Hard Lessons Learned from 'Teach for America'

September 08, 1991|By DEBORAH APPLEMAN

A year ago, I examined and criticized the ambition and assumptions of the Teach for America (TFA) program, the much heralded program that recruited idealistic college grads to teach in some of the nation's toughest schools.

I admitted that my professional wariness of the soundness of the program was further heightened by my personal concern for six recent graduates of Carleton College, the small, selective liberal arts college at which I teach.

Teach for America has received mixed reviews of its first year. The Chronicle of Higher Education, the New York Times, and Education Week, among others, have all praised the intention of the program but raised questions about the first year corps members' lack of intense training and the danger of placing "underprepared teachers in charge of classrooms full of the at-risk students who populate inner-city and rural schools" (Education Week, July 31, 1991).

Of the six brave recruits who embarked from Carleton College into the "blackboard jungle" of our nation's most challenging schools, one person dropped out early in the fall, while another quit at semester time. The remaining four made it through the year, exhausted, disillusioned, yet ultimately proud of themselves and their students. They plan to return to finish their initial two-year commitment.

While I am not in a position to evaluate the relative successes and failures of the program as a whole, my conversations and correspondence with Michael Lach, the 21-year-old physics major who headed down to New Orleans to teach high school science, reveal the sorts of challenges that nearly all the corps members faced and the changes that resulted from their experiences.

Michael returned to Carleton's campus this summer to teach a computer class to college-bound high school juniors and seniors. He came armed with zydeco tapes, a roll of candid snapshots of his New Orleans students, harrowing anecdotes of the nightmare our public schools can become, second and third thoughts about teaching, and a cynicism and seriousness of purpose that surprises and alarms me.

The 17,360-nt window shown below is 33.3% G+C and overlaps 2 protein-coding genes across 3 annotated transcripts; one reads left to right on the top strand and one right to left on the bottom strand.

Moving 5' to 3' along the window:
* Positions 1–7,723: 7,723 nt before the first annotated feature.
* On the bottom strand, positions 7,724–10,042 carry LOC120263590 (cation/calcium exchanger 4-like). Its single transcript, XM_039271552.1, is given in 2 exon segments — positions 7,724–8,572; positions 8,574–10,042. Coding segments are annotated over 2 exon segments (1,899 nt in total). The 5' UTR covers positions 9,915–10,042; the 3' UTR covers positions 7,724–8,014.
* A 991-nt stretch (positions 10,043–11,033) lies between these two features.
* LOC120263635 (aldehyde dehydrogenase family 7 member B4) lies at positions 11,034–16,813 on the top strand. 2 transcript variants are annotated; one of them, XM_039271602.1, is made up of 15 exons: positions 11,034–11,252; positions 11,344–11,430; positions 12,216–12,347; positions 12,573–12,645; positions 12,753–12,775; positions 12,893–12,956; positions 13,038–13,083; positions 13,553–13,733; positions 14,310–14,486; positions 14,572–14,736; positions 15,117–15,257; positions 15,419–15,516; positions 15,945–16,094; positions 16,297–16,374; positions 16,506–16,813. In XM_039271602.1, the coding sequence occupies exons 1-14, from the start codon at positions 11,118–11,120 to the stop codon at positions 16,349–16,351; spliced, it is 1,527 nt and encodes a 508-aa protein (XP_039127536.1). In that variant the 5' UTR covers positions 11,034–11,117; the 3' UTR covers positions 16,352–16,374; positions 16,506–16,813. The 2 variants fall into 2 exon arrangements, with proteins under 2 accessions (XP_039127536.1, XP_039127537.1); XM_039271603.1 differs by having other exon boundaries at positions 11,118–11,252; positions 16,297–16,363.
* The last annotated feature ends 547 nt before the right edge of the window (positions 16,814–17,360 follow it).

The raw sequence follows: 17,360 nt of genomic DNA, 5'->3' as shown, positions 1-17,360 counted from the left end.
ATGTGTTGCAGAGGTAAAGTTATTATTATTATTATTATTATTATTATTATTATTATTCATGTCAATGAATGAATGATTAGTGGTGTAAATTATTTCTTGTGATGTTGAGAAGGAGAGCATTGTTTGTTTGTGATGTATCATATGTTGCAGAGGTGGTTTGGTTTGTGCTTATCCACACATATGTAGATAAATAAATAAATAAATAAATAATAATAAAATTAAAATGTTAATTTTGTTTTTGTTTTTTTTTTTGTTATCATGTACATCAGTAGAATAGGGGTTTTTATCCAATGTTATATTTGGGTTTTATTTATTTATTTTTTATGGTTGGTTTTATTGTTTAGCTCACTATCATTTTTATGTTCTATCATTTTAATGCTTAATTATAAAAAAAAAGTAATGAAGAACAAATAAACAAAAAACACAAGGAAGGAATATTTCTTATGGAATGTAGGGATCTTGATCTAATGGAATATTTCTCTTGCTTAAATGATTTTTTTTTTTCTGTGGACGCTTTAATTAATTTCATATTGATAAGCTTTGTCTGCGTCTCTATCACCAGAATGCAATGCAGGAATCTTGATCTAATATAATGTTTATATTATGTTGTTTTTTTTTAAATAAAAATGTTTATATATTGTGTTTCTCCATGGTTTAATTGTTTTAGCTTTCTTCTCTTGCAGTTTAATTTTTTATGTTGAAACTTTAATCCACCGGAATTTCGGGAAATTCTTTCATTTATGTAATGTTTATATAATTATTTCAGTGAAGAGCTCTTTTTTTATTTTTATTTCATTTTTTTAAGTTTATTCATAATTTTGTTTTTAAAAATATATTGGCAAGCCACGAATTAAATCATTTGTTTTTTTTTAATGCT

Michael spent his first year at Alcee Fortier Senior High School in New Orleans. The school, he reports, is in dilapidated condition -- graffiti-covered walls, peeling paint, collapsed ceilings. It is also woefully ill-equipped, not just for fancy science experiments, but for everyday teaching needs. For example, Mike had to buy his own chalk and paper and pay for his own duplicating.

Mike's middle-class sensibilities, typical of most of the Teach for America recruits, were challenged by the poverty and hopelessness of many of his students' families. For the first time in his life, he was in the minority, one of only six Caucasians in the school, all of them teachers. He became painfully cognizant of the stratification, racism and classism of American society.

Mike peeked into kids' lives, and what he saw demoralized him. He was confronted with children who had adult problems and sought adult solutions from him, and he didn't know the answers.

He's reluctant to talk about sensational details about the violence and poverty that permeates his students' lives, because that kind of objectification shortchanges them. These kids, he insists, are doing the best they can with what they have. "They're great kids, and people know the wrong things about them."

Despite the overall bleakness of the school, Michael reports that he derived both support and inspiration from its veteran teachers, who were still gamely fighting a battle that seemed almost impossible to win.

Judging from Michael's dramatic transformation from an easy-going idealistic college graduate to a socially conscious and seasoned educator, something profound is occurring in those Teach for America classrooms.

Never have I seen anyone change so much and in so many ways in just one short year. Mike carries a deep tiredness that sleep doesn't erase. The permanent wink has gone out of his attitude, and even his good humor is permeated by an undefinable melancholy.

He had a serious job in sobering conditions. He suddenly became the authority figure, the very one against which he had spent most of his life rebelling. He is less patient with grown-ups and bureaucracies.

Michael's reservations about the effectiveness of Teach for America echoes the observations of other critics.

Looking back on his initial training, he found it to be loosely organized, not sufficiently strict, and perhaps not taken seriously enough by many of the recruits. He wishes that he had been given concrete information about his placement site by someone who had actually taught there. He laments his initial lack of knowledge about classroom management and lesson planning.

Mike is quick to point out, however, that these shortcomings have been recognized by TFA and that the training sessions have been restructured to provide students with more of the practical knowledge that first-year teachers need.

Baltimore Sun Articles
|
|
|
Please note the green-lined linked article text has been applied commercially without any involvement from our newsroom editors, reporters or any other editorial staff.